Content warning: The following text describes assault and can be disturbing and/or triggering for some readers. Please find resources listed at the bottom of the article.
The phrase “separate the art from the artist” exists for a reason, but is it truly possible to do that? When I think of Chris Brown, I can’t just think of him as an R&B artist—all I see is an abuser. And I’m not the only one.
On Feb. 16, Chloe Bailey announced the title of her latest single “How Does It Feel” as a part of her upcoming debut solo album In Pieces. The twist? Bailey revealed that she would be collaborating with Brown for the single, and people were immensely disappointed. Because of Brown’s history of abuse, Bailey met immediate backlash after the announcement.
Penn alum Ernest Owens tweeted, “Plenty to choose from other than Chris Brown” and proceeded to list fourteen other male R&B artists that would have been better replacements. In another tweet, Owens said, “We’re failing Black women in music if they feel like they have to collaborate with a known abuser in order to chart.”
Brown is notorious for his assault of Rihanna. Her injuries were so severe that she was hospitalized, and the haunting image of her bruised face spread like wildfire across the internet; she later sued Brown for the assault. Brown was charged with two felonies—one for attempting to throw Rihanna out of his car, and one for hitting her head against the passenger window. He was sentenced to five years of probation, one year of domestic violence counseling, and six months of community service.
However, his history of abuse did not end there. Brown spent 36 hours in jail for felony assault in 2013 and had a restraining order filed against him by ex–girlfriend Karrueche Tran in 2017. Tran reported that Brown attacked her while they were together, punching her in the stomach and pushing her down the stairs, and repeatedly threatened to kill her after they broke up. And again in 2022, just last year, Brown was sued by a woman who claimed that he drugged and raped her.
Unfortunately, this clearly has not deterred artists from collaborating with him. Many artists expressed their support for Chris Brown in recent years, including Lizzo and Kelly Rowland, to name a few. Lizzo called Brown her “favorite person in the whole fucking world,” while Kelly Rowland said that everyone deserves grace as a response to whether she believes that Chris Brown needs to be forgiven. These artists faced similar backlash to what Bailey recently experienced for publicly endorsing Brown.
But despite all the hate that he so justly receives, Chris Brown remains ever so popular. Brown’s 2023 “Under The Influence” UK Tour sold out within minutes. Brown even added several more dates to his tour due to its high demand, turning the original 13–night tour into a 26–night tour.
Many fans of Brown also took to defend him under Bailey’s “How Does It Feel” announcement. One tweeted, “Hold [Brown] by his sins like the perfectionists that you are. While you’re at it, I hope y’all heal from the hate.” Brown even responded to the backlash himself through an Instagram story, writing, “If y’all still hate me for a mistake I made as a 17–year–old, please kiss my whole entire ass! I’m fucking 33! I’m so tired of y’all running with this narrative.”
The hatred against Brown is not solely due to his assault on Rihanna. His violent tendencies did not end that night in 2009—Brown did not make just one “mistake” at 17 years old. Brown’s response just shows that he lacks remorse over his wrongdoings and refuses to even acknowledge them.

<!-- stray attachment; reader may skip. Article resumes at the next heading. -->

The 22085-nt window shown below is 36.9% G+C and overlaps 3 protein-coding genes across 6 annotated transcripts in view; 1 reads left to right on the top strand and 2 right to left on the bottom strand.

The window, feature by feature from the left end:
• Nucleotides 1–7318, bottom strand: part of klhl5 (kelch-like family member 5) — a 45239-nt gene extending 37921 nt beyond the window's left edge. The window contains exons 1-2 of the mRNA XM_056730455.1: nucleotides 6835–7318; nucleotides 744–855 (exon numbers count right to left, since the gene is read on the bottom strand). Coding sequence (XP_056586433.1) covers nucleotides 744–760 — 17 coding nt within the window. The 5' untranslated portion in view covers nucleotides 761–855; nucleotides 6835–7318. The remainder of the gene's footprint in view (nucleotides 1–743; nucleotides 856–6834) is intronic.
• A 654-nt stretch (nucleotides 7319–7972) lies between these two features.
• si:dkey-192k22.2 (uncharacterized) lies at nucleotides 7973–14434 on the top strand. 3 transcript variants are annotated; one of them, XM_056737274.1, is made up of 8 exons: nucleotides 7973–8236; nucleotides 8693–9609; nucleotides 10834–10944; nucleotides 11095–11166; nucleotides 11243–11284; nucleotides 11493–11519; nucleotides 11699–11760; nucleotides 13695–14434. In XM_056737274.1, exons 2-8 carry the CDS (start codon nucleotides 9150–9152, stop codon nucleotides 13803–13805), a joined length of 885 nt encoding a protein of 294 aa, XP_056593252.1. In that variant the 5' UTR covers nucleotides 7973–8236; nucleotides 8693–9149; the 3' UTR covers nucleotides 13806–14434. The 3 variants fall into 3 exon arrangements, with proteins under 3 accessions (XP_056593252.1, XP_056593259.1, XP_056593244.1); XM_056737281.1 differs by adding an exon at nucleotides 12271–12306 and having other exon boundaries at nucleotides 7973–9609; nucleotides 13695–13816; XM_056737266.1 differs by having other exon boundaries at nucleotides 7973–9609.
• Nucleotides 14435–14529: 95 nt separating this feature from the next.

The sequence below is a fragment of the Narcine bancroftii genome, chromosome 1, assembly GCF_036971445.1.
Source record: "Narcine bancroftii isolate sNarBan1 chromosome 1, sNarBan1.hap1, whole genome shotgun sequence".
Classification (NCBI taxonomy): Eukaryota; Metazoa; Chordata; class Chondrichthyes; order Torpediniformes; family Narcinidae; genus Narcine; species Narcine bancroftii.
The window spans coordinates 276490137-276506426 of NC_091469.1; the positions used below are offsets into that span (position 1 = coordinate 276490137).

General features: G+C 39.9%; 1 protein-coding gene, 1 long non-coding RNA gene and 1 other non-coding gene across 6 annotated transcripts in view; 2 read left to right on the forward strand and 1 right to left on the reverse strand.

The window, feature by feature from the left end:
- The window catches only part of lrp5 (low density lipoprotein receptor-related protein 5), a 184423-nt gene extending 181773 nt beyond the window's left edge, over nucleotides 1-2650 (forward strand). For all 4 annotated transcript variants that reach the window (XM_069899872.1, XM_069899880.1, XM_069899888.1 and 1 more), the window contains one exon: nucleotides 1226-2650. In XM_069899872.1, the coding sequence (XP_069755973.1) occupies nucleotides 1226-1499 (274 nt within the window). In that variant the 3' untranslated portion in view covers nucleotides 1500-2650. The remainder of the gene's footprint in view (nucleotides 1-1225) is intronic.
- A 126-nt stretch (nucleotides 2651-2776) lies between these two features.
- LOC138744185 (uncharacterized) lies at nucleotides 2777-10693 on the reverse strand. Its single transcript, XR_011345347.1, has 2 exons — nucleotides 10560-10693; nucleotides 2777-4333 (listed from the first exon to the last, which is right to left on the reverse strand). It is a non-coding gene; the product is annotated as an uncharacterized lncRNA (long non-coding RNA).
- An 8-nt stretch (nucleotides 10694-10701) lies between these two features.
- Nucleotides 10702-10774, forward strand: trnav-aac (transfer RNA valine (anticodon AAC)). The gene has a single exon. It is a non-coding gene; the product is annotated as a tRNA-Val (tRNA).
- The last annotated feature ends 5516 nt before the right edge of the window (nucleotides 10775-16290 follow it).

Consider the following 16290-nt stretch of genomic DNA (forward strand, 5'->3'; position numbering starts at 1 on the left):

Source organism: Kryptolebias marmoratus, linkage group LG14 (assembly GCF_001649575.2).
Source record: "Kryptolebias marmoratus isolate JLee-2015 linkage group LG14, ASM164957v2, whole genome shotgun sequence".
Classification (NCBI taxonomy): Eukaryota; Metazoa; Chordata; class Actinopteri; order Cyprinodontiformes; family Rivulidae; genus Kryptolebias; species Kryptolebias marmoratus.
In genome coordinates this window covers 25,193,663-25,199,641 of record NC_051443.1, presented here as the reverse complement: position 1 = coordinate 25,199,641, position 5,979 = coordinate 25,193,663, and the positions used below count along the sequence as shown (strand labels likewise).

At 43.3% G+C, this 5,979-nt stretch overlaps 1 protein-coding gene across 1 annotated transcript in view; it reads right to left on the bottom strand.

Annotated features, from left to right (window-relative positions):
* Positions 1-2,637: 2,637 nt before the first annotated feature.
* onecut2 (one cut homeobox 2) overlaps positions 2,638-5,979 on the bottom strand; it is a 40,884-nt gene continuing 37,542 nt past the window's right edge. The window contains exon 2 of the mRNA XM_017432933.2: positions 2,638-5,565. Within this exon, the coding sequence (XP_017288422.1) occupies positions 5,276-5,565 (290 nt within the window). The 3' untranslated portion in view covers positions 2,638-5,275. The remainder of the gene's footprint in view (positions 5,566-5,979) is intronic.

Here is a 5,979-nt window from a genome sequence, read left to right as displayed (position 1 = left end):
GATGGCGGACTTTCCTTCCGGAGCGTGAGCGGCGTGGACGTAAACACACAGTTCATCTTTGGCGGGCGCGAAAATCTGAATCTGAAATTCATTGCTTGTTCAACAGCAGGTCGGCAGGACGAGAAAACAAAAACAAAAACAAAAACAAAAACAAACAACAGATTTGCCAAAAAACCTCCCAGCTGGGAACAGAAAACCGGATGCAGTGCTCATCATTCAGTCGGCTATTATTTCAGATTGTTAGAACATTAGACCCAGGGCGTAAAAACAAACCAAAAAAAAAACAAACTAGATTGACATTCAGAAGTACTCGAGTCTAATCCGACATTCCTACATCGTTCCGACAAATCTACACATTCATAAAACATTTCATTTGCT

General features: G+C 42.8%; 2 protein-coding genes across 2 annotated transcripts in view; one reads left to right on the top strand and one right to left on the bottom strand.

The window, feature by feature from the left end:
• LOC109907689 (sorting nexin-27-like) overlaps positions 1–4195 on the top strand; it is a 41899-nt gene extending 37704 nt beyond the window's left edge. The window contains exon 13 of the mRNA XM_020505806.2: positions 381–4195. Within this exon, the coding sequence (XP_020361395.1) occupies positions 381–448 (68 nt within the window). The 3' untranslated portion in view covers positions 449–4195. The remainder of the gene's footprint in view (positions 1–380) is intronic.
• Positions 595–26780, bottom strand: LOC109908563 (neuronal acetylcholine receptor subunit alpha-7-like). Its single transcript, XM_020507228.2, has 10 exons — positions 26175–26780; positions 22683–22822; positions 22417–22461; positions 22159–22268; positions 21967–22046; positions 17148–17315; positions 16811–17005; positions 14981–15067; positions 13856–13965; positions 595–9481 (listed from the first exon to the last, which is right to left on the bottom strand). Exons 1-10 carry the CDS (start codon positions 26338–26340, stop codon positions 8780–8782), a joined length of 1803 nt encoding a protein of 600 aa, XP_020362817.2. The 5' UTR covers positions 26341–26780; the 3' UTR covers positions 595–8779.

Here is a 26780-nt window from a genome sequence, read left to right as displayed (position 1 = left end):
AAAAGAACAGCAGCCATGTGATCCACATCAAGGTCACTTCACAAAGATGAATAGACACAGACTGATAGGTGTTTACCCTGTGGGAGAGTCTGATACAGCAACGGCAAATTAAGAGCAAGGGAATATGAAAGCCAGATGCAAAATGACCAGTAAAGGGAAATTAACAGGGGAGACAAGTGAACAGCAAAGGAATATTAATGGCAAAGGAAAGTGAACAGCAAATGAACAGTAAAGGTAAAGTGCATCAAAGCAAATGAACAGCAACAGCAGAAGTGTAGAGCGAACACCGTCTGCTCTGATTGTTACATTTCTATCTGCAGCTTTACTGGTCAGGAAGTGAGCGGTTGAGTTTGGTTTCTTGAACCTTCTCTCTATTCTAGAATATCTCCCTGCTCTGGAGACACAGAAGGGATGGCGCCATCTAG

If you decide to listen to “How Does It Feel,” which released Feb. 24, take into consideration Chris Brown’s actions and response to them, or rather lack thereof. Think about whether he is the type of person that deserves your support. Not just him, but any artist you listen to.
Deborah Vagins, President and CEO of the National Network to End Domestic Violence, said, “An abusive person is the only person responsible for their actions. […] But […] we can choose how we respond to them and decide whether they reflect the kind of public figure we want to support with our time, energy, and money.”
So, while artists and fans may choose to separate the art from the artist, decide for yourself whether you really want to.
The HELP Line: 215-898-HELP: A 24–hour–a–day phone number for members of the Penn community who seek help in navigating Penn's resources for health and wellness.
Counseling and Psychological Services: 215-898-7021 (active 24/7): The counseling center for the University of Pennsylvania.
Student Health Service: 215-746-3535: Student Health Service can provide medical evaluations and treatment to victims/survivors of sexual and relationship violence regardless of whether they make a report or seek additional resources. Both male and female providers can perform examinations, discuss testing and treatment of sexually transmissible infections, provide emergency contraception if necessary, and arrange for referrals and follow up.
Reach–A–Peer Hotline: 215-573-2727 (every day from 9 pm to 1 am), A peer hotline to provide peer support, information, and referrals to Penn students.
Penn Violence Prevention: 3535 Market Street, Mezzanine Level (Office Hours: 9 am – 5 pm Monday-Friday), 12-5pm Wednesdays & 12-5pm Fridays located in Penn Women’s Center (3643 Locust Walk), Read the Penn Violence Prevention resource guide.
Sexual Trauma Treatment Outreach and Prevention Team: A multidisciplinary team at CAPS dedicated to supporting students who have experienced sexual trauma.
Public Safety Special Services: Trained personnel offer crisis intervention, accompaniment to legal and medical proceedings, options counseling and advocacy, and linkages to other community resources.
Penn Women's Center: 3643 Locust Walk (Office Hours 9:30 am – 5:30 pm Monday–Thursday, 9:30 am – 5 pm Friday), email@example.com. PWC provides confidential crisis and options counseling.